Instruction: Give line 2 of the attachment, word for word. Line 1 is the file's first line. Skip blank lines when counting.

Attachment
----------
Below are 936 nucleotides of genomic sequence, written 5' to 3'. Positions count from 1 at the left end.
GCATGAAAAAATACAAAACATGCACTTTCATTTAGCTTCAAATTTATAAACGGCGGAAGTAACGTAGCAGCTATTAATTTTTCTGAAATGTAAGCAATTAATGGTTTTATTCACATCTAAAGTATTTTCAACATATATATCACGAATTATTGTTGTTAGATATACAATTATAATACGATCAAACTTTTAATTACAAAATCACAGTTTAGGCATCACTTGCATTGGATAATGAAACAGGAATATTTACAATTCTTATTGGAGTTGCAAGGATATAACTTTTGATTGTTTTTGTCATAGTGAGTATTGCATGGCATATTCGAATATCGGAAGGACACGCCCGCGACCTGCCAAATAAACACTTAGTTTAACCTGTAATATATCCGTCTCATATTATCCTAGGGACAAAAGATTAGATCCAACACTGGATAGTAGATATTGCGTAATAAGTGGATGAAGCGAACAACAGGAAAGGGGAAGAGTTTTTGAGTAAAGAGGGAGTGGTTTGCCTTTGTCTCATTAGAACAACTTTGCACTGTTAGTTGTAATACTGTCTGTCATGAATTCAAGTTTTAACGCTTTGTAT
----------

GCATGAAAAAATACAAAACATGCACTTTCATTTAGCTTCAAATTTATAAACGGCGGAAGTAACGTAGCAGCTATTAATTTTTCTGAAATGTAAGCAATTAATGGTTTTATTCACATCTAAAGTATTTTCAACATATATATCACGAATTATTGTTGTTAGATATACAATTATAATACGATCAAACTTTTAATTACAAAATCACAGTTTAGGCATCACTTGCATTGGATAATGAAACAGGAATATTTACAATTCTTATTGGAGTTGCAAGGATATAACTTTTGATTGTTTTTGTCATAGTGAGTATTGCATGGCATATTCGAATATCGGAAGGACACGCCCGCGACCTGCCAAATAAACACTTAGTTTAACCTGTAATATATCCGTCTCATATTATCCTAGGGACAAAAGATTAGATCCAACACTGGATAGTAGATATTGCGTAATAAGTGGATGAAGCGAACAACAGGAAAGGGGAAGAGTTTTTGAGTAAAGAGGGAGTGGTTTGCCTTTGTCTCATTAGAACAACTTTGCACTGTTAGTTGTAATACTGTCTGTCATGAATTCAAGTTTTAACGCTTTGTAT